Since my last post on loneliness, I decided to take a small action in breaking out of my “home comfort zone”. As it sounds, I spend a lot of time at home working and living without a lot of face time with other folks. Like many people, making the effort to get out there and […]
Friends, I hope you enjoy this post from blogger friend Dwight. It is harder to make friends sometimes as we get older. But so very necessary for a good and well-balanced life. I appreciate Dwight’s vulnerability and bravery here.
Two years ago I began this blog on Labor Day weekend and I realize I have just passed that milestone with nearly 600 posts on this blog since I started in 2017.
To those of you who have read, supported, liked and commented: my sincere thanks! I continue to enjoy this journey with you. What a great privilege to have platforms like this where we can share our ideas and connect with others!
This practice of regular posting has been a joyful part of my weekly routine especially in a time of a lot of personal and career transition for me. I am considering how to evolve the blog as I embrace my new job and also near the end of my yoga teacher training.
I have a deep interest in workplace wellness, as a manager and a coach for employees. I will likely share on this topic regularly. Also, as I begin teaching yoga, which I intend to do in order to practice my new skills, I will likely share what I learn in that context. There is a lot of overlap here.
Thank you again for your support and engagement here! I wish you well and look forward to what the next year holds.
The recent death aged 93 of writer Andrea Camilleri, Italian author of the Inspector Montalbano novels, prompted me to consider writers that start (not simply finish but start) writing in older age. Aside from one early (at least commercially) unsuccessful publication, Camilleri did not start writing until he was almost 70, yet went on to […]
Much of the literature on happiness and habits refers to building routines that work for us and support us every day toward achieving our goals. I like to have a daily routine, especially in the morning.
The grounding and centering I achieve through regular routines of meditation and journal writing in the morning seems to have a lasting effect on my mood and overall happiness. My weekly “writing days” when I will post to WordPress have built up trust in my ability to create pieces on a consistent basis.
Every Sunday since October 2017 I have posted a haiku. This past weekend, I was at a 3-day yoga teacher training weekend Friday through Sunday. For 9-10 hours a day, we did yoga practices, learned new things, and explored many facets of yoga. It was amazing, and it was also physically and emotionally taxing.
On Saturday evening, I was pretty wiped out. The longest of the 3 days, it began at 8 and ended at 6. With 20 other students, a lot of dyad work, and a couple of teachers working with us, it was a LOT of people interaction. It pushed my capacity to the limit, and rather than writing haiku when I came home, I was wrung out to the point of exhaustion.
After I got home for the day, a tiny part of me said: “You still have not written your Sunday haiku yet; you can’t go to bed yet.” But the wiser higher mind said: “Turning on the computer and risking your quality of sleep is not a good idea. Get some rest.”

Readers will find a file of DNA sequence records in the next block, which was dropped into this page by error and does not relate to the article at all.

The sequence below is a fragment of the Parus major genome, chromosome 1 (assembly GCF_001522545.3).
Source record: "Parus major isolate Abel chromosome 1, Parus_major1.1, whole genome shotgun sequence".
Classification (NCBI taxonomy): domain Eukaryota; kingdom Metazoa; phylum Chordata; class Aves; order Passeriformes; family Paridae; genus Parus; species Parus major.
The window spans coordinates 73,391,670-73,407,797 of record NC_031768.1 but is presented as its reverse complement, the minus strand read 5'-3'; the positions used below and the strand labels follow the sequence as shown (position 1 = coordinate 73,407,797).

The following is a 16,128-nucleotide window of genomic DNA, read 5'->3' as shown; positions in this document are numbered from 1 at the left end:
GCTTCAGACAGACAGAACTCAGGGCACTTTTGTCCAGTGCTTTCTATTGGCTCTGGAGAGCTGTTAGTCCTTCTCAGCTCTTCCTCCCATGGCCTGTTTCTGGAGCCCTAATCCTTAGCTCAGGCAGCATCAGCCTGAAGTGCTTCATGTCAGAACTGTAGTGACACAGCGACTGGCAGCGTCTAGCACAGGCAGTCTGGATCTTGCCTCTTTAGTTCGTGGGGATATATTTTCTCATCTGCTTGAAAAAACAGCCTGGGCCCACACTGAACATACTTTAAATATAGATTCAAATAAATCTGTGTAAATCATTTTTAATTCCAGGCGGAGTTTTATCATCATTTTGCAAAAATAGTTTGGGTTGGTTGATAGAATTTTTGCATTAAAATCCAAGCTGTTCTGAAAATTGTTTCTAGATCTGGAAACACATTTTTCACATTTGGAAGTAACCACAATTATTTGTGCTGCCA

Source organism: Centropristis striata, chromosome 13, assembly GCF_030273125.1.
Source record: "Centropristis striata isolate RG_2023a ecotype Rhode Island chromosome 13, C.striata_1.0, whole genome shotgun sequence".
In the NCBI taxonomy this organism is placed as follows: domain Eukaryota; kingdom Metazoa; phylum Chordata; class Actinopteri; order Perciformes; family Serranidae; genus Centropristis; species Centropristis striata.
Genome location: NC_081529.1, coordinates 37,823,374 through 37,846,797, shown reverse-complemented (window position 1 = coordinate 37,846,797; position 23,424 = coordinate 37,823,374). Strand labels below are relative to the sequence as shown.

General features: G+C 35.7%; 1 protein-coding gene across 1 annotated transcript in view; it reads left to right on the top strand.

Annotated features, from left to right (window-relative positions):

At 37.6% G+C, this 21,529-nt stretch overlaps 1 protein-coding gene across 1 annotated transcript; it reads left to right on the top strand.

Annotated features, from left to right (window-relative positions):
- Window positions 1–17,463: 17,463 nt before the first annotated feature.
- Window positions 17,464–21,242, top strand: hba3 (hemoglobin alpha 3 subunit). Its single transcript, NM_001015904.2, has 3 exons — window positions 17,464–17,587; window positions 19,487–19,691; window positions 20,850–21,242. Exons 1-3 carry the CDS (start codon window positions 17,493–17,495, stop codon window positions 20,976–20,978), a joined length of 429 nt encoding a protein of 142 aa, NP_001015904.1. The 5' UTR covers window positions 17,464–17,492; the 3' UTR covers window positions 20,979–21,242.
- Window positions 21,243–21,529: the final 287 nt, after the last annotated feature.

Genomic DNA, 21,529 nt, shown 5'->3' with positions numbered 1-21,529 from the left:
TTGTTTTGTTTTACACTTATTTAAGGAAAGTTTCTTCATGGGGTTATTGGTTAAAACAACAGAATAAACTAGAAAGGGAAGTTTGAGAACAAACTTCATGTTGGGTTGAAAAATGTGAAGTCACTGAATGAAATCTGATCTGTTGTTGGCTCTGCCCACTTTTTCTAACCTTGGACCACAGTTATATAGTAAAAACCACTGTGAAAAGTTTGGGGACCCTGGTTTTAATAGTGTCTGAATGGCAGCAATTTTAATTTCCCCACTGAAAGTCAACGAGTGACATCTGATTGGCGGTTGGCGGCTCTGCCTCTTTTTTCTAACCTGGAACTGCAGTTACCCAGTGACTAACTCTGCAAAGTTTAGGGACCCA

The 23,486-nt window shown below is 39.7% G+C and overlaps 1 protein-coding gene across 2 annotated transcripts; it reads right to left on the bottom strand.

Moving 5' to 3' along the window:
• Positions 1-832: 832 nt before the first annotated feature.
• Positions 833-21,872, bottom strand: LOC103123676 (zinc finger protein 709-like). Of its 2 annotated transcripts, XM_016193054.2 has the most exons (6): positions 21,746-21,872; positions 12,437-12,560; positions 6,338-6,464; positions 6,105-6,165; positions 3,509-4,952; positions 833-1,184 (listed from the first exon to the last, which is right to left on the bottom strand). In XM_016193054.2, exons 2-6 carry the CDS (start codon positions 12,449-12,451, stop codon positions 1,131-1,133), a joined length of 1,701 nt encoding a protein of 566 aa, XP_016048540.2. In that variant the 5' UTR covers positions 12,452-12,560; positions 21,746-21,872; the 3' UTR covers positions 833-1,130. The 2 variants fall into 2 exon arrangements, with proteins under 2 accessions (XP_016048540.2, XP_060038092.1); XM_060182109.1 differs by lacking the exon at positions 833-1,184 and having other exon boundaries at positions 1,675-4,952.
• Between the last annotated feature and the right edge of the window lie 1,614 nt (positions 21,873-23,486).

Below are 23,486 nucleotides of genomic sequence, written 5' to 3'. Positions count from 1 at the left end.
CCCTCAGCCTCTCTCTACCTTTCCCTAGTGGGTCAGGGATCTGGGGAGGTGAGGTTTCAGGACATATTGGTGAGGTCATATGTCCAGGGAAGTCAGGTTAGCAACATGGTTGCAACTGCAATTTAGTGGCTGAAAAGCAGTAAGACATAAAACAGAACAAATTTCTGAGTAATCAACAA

And thus, a streak which had continued for ~75 weeks was broken. While I felt a little sad about it, I also felt freed by it at the same time. It was a habit I had built up that gave me joy and practice at the art of haiku. It served me well for that time period. And now I am moving to a new phase of my life that requires a focus on different things, at least through my certification in September.
While I actually did think of a haiku on Sunday morning, during my savasana meditation at the end of yoga practice, I had no access to a computer. So it lived only in my mind. I was grateful to generate it for myself, even if it was not shared that time around.
Long live your streaks! And when they no longer serve you, let them go gracefully and with compassion for any inner compulsion you may have. This is freedom.
This haiku celebrates my 500 post (in ~18 months of blogging)! I am scaling back to a couple of posts per week in order to ramp up other writing projects. I am so grateful to WordPress and to this community for helping me develop a good daily writing habit, and for giving me feedback on my work. Many thanks!
It is an unusual Sunday for me when I do not have a blog topic enter my consciousness and then start writing. But at the moment, with a workshop coming up in January and some ideas I want to sift through and outline I find myself with an unusual single-minded focus there.
I am grateful for that, since I tend to bounce around a lot of things in my noggin all at the same time. Generally they are on a theme, but they tend to be interdisciplinary. For example, I almost never have less than 3 books I am reading at one time. For some people, that might be challenging. For me, it is the intersection and collision of unique ideas that I enjoy.
I allow for sifting and sorting of what I’m learning to percolate through my consciousness. Sometimes this leads to interesting metaphors to describe concepts in new ways.
Thus, in honoring that focus, which obviously indicates some passion about my topic, I am keeping this short. I know better than to declare less frequency of writing here, though I have been able to take Tuesdays off reliably. I leave open the possibility of serendipity.